if (id == -1L || name == "") {
throw JsonDataException("Missing required field")
}
val person = Person(id, name, age)
result.add(person)
}
reader.endArray()

return result
}
}

It’s a bit less readable than before since the when expression now mentions array indices instead of the string values directly. That can be improved by declaring extra constants for these indices in the companion object, at the expense of adding more lines of code.

Reducing boilerplate code using extension functions

The code for reading a JSON array and a JSON object using a streaming API always follows the same patterns. These patterns can be extracted to extension functions to avoid the repetition. This especially improves readability and reduces the risk of errors for JSON files with multiple levels of nested arrays and objects.

fun JsonReader.skipNameAndValue() {
skipName()
skipValue()
}
inline fun JsonReader.readObject(body: () -> Unit) {
beginObject()
while (hasNext()) {
body()
}
endObject()
}

inline fun JsonReader.readArray(body: () -> Unit) {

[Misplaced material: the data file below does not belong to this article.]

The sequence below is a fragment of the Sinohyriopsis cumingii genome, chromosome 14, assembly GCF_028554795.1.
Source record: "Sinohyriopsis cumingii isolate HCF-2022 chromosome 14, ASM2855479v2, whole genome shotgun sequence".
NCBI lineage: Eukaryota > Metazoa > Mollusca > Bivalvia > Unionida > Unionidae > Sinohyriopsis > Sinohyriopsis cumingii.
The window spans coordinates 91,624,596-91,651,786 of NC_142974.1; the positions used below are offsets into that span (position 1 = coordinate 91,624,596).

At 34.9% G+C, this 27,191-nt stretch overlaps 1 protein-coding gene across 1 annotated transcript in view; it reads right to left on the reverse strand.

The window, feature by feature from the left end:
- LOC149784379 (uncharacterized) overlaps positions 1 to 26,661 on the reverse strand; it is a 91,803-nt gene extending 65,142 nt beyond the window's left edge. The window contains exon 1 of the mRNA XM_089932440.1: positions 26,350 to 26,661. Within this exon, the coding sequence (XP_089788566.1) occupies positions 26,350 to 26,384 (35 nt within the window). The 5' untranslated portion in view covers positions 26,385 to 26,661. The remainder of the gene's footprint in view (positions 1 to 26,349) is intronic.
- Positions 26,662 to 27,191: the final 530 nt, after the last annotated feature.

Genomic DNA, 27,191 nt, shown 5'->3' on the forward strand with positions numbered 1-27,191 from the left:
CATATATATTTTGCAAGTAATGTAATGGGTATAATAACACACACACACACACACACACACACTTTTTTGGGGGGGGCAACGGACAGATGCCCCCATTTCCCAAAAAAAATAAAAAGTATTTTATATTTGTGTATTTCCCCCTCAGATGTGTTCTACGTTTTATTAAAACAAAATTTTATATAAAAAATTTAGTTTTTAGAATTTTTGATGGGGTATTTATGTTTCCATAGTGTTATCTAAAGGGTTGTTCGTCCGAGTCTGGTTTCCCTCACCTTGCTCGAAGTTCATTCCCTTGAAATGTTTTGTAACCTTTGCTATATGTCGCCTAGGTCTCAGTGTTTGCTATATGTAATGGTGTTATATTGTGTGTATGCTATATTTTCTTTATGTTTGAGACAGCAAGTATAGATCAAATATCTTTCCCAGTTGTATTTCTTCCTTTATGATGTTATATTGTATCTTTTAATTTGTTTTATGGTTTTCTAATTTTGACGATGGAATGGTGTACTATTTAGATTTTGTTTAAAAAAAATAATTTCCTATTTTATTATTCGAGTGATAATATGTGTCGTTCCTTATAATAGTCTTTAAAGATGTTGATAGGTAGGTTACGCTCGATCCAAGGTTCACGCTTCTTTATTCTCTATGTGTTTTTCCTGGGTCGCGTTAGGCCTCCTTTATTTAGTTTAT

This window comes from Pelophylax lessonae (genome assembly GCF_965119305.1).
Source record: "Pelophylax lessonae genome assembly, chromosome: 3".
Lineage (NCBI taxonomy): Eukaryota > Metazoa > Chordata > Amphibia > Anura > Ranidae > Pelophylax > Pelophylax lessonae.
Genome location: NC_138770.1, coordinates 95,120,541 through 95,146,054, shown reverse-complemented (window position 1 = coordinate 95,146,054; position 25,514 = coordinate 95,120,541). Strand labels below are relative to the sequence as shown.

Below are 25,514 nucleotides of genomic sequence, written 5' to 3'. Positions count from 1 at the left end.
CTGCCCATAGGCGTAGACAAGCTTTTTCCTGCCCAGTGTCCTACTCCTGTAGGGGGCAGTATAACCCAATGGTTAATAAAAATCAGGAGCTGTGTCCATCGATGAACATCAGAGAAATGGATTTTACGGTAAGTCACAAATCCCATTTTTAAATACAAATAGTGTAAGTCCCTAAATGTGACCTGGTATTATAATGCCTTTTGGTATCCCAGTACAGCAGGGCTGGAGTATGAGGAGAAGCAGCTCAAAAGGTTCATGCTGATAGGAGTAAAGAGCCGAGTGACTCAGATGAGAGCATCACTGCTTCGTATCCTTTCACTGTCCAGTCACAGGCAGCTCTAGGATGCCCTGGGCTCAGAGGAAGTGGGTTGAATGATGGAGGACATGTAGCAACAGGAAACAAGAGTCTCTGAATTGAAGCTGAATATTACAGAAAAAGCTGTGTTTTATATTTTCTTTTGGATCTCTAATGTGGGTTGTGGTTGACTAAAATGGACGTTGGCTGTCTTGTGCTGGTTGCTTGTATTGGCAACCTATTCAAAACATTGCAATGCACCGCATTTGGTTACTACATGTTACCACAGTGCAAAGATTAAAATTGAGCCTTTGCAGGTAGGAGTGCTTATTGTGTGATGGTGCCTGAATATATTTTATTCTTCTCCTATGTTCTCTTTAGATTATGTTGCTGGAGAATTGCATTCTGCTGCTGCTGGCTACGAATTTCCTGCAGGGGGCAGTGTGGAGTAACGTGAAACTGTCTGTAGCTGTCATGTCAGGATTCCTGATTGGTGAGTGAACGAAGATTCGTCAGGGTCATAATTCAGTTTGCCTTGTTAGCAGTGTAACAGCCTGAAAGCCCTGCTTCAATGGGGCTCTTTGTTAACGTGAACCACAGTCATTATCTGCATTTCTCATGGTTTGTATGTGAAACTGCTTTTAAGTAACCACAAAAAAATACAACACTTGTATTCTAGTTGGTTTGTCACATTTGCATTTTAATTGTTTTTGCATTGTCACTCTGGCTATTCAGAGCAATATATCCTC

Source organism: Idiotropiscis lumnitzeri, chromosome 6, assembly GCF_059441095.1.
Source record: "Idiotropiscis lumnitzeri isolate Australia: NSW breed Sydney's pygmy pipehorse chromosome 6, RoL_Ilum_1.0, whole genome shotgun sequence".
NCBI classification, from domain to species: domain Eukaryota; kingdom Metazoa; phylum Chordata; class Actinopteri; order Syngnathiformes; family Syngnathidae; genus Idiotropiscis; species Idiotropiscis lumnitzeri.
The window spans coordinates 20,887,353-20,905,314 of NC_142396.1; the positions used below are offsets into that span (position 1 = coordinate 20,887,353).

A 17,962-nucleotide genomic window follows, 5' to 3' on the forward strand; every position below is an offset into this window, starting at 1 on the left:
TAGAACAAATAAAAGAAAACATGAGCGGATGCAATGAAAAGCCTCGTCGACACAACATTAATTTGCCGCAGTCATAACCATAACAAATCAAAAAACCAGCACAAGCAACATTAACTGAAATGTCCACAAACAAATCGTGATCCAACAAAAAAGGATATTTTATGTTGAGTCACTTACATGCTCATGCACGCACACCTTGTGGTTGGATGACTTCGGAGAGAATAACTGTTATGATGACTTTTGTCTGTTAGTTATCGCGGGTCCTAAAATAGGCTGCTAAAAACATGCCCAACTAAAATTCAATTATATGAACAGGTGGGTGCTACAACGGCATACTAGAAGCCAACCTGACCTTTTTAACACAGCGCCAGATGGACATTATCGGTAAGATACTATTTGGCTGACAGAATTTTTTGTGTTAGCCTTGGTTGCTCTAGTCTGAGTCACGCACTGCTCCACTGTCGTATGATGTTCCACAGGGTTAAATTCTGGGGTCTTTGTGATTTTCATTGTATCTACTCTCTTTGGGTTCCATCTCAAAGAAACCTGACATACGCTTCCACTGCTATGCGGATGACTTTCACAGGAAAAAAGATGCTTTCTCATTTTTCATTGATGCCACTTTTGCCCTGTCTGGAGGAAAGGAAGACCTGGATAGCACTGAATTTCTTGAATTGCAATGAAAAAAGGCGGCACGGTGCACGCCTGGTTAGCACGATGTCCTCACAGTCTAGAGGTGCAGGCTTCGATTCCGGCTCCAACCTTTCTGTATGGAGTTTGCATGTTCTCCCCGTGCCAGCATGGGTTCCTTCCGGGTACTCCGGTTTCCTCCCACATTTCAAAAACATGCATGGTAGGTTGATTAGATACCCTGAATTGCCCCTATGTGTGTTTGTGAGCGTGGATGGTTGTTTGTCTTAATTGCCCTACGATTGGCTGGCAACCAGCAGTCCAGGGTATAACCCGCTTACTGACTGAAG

beginArray()
while (hasNext()) {
body()
}
endArray()
}

It’s recommended to declare the higher-order functions as inline so that calling them introduces no additional cost compared to the original code (no extra objects allocations) and the bytecode will be identical.

We can also create another version of readArray() which goes one step further and builds and returns the list as well.

inline fun <T : Any> JsonReader.readArrayToList(body: () -> T?): List<T> {
val result = mutableListOf<T>()
beginArray()
while (hasNext()) {
body()?.let { result.add(it) }
}
endArray()
return result
}

When using that function, the body of the lambda must return the item to be added to the list, or null to skip it.

With these new functions the parser code becomes much shorter:

class ManualParser {
companion object {
val NAMES = JsonReader.Options.of("id", "name", "age")
}

fun parse(reader: JsonReader): List<Person> {
return reader.readArrayToList {
var
id: Long = -1L